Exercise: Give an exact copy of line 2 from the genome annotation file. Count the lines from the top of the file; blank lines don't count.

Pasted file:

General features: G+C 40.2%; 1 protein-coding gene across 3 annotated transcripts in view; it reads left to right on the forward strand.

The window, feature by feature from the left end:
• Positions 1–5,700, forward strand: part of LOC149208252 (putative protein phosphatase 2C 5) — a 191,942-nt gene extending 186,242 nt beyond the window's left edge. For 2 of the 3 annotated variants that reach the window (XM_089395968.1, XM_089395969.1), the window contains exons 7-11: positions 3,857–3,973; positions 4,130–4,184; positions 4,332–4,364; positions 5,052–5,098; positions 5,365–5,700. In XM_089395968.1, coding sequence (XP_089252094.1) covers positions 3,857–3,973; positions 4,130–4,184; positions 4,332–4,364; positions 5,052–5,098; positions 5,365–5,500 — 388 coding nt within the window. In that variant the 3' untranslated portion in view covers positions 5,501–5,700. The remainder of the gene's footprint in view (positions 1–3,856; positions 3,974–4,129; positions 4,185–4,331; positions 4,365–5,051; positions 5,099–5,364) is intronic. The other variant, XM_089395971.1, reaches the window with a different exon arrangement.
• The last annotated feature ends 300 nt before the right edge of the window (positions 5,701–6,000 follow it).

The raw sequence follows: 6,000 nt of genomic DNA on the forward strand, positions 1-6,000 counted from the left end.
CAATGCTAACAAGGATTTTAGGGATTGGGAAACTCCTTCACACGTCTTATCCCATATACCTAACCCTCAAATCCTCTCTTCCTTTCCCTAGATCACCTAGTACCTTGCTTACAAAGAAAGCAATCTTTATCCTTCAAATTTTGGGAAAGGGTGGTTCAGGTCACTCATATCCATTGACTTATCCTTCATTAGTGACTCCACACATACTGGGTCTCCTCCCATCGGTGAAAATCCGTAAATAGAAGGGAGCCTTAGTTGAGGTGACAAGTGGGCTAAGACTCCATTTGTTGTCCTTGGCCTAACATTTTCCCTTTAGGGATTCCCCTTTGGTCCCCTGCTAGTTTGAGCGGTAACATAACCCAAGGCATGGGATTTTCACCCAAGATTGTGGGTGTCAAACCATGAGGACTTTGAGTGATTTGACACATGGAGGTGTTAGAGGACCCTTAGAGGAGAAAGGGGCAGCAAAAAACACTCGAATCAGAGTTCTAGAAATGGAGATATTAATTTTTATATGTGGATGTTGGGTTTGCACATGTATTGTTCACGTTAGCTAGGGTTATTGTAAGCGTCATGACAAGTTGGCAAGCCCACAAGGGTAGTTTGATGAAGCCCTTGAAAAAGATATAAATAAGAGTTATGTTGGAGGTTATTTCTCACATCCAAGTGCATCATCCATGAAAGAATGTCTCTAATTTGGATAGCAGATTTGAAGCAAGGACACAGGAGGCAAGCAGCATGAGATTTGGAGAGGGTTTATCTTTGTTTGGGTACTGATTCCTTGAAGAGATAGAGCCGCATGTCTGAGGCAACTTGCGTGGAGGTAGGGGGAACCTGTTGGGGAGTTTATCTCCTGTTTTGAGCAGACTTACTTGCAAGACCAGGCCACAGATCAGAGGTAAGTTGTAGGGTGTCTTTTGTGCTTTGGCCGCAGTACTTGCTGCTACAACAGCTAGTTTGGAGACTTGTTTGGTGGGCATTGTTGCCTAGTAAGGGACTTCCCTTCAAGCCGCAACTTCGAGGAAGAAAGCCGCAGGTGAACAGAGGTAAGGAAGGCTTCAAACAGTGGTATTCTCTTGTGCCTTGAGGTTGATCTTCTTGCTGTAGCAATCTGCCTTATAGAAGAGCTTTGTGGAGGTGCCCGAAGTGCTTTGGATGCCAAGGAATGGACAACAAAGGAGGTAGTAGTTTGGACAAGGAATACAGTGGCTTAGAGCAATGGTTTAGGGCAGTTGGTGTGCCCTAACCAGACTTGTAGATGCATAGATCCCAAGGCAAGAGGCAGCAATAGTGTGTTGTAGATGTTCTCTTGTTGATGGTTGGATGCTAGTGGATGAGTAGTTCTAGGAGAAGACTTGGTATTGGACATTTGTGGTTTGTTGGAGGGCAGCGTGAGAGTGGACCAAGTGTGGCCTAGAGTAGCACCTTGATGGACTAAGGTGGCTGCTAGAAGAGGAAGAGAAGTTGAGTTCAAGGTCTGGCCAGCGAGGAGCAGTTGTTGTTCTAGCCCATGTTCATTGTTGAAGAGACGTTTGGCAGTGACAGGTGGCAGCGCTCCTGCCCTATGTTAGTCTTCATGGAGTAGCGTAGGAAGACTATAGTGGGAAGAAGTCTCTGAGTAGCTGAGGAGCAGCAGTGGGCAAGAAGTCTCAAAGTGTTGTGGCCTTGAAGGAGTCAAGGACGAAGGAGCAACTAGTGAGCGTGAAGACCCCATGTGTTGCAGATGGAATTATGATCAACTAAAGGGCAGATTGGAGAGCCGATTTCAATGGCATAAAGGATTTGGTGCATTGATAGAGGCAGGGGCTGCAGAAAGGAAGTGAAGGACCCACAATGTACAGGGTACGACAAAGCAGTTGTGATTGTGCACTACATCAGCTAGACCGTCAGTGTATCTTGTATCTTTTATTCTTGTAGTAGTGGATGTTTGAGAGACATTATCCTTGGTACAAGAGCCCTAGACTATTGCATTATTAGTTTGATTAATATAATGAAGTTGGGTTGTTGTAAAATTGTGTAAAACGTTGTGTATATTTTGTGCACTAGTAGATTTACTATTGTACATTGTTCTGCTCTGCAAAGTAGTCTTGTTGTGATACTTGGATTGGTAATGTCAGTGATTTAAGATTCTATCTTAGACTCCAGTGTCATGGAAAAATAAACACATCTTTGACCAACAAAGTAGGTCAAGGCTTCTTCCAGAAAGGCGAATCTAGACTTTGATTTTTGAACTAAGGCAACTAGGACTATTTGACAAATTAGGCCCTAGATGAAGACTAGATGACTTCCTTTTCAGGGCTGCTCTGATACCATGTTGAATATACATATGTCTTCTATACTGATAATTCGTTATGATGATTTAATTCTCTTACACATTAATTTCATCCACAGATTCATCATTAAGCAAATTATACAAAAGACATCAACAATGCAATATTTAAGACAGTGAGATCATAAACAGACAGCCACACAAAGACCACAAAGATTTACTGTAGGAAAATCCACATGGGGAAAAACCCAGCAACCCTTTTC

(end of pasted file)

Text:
The window, feature by feature from the left end: